Do you have a Victory garden?

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  • Sun, Apr 05, 2020 - 03:48pm

    #11

    Oliveoilguy

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    Do you have a Victory garden?

Yes….We have about 3/4 acre of garden in 3 areas. Also getting our chicks started. We are looking for an apprentice to live on our ranch…With more help we can grow more veggies for our local community.https://www.peakprosperity.com/wp-content/uploads/hm_bbpui/557408/9n89ry6j92sonj9xa9pyxug6q29bj8yd.jpeg

  • Sun, Apr 05, 2020 - 05:57pm

    #12
    Dan D. Foe

    Dan D. Foe

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    Do you have a Victory garden?

 

This past week we’ve tapped in to the Village water main, filled in the 4 foot deep x 30 foot long trench we dug last week, picked stones enough to create a drip-zone around the hydrant, hauled and unloaded another truck load of manure.   Each day we tried to flip at least 1 30 inch by 85 foot planting beds by hand using potato forks, fabricated a pretty good screen out of reused lumber, turned and gave a preliminary soaking to our supply of donated leaves and organic material, and had enough time left over to go for a 6-7 km ‘nature walk’.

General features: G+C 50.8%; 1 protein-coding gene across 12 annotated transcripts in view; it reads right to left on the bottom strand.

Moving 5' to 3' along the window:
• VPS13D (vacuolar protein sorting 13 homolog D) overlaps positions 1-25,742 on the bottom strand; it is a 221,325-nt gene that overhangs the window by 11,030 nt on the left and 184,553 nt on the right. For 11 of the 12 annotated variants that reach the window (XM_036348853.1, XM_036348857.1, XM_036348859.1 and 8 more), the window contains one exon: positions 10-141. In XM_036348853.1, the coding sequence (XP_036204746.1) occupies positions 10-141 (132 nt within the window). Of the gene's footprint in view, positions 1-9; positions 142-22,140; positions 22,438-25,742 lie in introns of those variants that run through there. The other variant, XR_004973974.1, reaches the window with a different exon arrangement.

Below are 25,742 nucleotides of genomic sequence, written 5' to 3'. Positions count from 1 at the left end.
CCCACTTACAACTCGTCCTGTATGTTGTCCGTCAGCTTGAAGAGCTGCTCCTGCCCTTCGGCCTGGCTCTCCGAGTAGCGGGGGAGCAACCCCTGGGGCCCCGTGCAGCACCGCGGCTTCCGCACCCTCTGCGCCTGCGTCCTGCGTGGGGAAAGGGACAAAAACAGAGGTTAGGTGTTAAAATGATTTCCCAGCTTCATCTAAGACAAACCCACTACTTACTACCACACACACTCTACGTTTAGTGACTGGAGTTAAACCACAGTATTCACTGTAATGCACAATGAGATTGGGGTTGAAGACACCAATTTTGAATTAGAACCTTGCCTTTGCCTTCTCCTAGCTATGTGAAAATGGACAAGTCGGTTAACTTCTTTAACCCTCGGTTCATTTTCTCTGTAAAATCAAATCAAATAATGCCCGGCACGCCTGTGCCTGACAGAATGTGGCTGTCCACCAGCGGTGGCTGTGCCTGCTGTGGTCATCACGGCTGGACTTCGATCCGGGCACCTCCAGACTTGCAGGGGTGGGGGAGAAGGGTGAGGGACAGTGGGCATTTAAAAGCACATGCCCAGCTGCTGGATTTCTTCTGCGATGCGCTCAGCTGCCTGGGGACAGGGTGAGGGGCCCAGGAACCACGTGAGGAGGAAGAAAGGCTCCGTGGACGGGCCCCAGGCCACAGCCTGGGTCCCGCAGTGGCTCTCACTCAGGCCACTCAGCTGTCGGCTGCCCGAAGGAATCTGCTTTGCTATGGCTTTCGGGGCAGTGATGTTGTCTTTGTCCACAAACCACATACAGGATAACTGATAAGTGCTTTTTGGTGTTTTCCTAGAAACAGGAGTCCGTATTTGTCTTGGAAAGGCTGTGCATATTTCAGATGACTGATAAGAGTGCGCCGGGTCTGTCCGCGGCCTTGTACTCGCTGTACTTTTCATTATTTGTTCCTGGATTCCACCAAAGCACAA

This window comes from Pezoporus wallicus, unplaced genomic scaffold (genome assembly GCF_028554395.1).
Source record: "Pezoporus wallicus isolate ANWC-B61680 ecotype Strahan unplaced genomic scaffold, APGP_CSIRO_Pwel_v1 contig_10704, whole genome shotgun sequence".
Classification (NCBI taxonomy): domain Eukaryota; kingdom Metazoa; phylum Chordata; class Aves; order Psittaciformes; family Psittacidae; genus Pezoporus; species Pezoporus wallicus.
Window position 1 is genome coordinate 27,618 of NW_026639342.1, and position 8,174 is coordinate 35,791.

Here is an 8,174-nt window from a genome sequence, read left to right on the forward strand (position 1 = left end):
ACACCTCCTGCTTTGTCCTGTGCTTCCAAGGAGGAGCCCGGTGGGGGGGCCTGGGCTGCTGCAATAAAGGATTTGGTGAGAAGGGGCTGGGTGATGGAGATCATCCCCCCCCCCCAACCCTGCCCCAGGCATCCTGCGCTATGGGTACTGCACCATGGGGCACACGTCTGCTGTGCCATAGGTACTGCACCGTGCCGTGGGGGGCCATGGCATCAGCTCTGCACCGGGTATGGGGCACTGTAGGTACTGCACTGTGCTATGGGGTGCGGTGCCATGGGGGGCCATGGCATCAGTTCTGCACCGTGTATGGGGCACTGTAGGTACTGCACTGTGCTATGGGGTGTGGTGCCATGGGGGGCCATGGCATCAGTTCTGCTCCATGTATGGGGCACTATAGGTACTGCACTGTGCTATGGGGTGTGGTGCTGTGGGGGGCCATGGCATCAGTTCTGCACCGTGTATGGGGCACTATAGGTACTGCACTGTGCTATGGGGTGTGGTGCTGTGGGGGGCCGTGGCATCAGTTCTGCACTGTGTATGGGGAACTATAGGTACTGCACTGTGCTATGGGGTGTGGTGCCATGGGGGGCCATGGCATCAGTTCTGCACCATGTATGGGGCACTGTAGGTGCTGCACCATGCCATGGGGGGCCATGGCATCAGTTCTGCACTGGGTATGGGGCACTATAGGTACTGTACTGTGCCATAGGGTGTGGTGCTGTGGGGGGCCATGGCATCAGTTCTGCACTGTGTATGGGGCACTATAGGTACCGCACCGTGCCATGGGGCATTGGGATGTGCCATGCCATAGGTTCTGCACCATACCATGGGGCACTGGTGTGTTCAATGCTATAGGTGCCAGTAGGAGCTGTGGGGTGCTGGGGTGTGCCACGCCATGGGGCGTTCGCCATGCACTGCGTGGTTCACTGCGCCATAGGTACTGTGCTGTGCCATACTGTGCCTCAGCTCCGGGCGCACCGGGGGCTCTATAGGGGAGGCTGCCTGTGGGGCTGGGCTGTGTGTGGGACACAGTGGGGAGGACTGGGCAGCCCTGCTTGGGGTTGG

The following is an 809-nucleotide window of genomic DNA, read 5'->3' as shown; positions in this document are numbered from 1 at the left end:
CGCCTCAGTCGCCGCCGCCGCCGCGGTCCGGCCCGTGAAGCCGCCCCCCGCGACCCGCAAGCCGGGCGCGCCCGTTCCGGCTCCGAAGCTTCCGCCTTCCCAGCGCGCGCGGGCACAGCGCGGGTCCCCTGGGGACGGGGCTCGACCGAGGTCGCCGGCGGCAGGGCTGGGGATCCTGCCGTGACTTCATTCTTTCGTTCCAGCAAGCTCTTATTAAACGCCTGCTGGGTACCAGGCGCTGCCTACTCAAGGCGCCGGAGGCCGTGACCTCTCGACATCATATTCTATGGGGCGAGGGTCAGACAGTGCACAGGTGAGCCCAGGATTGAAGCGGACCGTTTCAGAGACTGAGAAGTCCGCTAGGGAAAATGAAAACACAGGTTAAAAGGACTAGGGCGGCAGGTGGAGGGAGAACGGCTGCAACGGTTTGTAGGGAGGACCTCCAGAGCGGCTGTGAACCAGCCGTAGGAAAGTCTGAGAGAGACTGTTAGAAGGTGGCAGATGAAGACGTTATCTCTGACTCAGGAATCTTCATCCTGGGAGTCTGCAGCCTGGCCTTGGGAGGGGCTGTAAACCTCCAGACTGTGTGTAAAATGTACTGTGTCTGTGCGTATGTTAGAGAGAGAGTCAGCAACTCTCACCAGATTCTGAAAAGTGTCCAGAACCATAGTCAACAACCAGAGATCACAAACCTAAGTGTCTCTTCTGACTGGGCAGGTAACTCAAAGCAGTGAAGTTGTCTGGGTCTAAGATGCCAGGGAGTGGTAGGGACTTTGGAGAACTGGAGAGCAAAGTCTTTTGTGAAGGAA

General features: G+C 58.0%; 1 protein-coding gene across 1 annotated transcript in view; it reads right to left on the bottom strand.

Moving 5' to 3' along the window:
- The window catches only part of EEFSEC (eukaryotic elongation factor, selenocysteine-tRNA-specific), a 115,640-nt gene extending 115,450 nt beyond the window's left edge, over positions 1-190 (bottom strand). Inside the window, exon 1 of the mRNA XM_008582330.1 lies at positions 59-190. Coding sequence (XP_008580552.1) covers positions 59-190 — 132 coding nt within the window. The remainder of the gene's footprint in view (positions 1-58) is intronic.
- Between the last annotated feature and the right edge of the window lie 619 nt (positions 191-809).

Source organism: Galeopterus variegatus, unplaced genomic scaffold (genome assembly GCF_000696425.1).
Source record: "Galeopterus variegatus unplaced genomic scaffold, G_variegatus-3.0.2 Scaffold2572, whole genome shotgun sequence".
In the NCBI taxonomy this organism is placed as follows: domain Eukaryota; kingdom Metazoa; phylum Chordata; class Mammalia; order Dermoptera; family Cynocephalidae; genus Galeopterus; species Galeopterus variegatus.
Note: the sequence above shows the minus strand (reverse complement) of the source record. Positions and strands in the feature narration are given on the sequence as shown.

Priorities for this week: prepare planting beds for the arrival of 100 “Kent” Strawberries; assemble and construct a three chambered composter and prepare propagation trays for plantings of many herbs and vegetables.
I’m pleased to see ‘subsistence gardening’ has been included in the BC government’s list of Essential Services; it wasn’t a week or so ago.  I’m following my own post-capitalist model in support of improved local food security. Our goal: strive to grow, harvest and preserve more of our own food and to share whatever we can with others.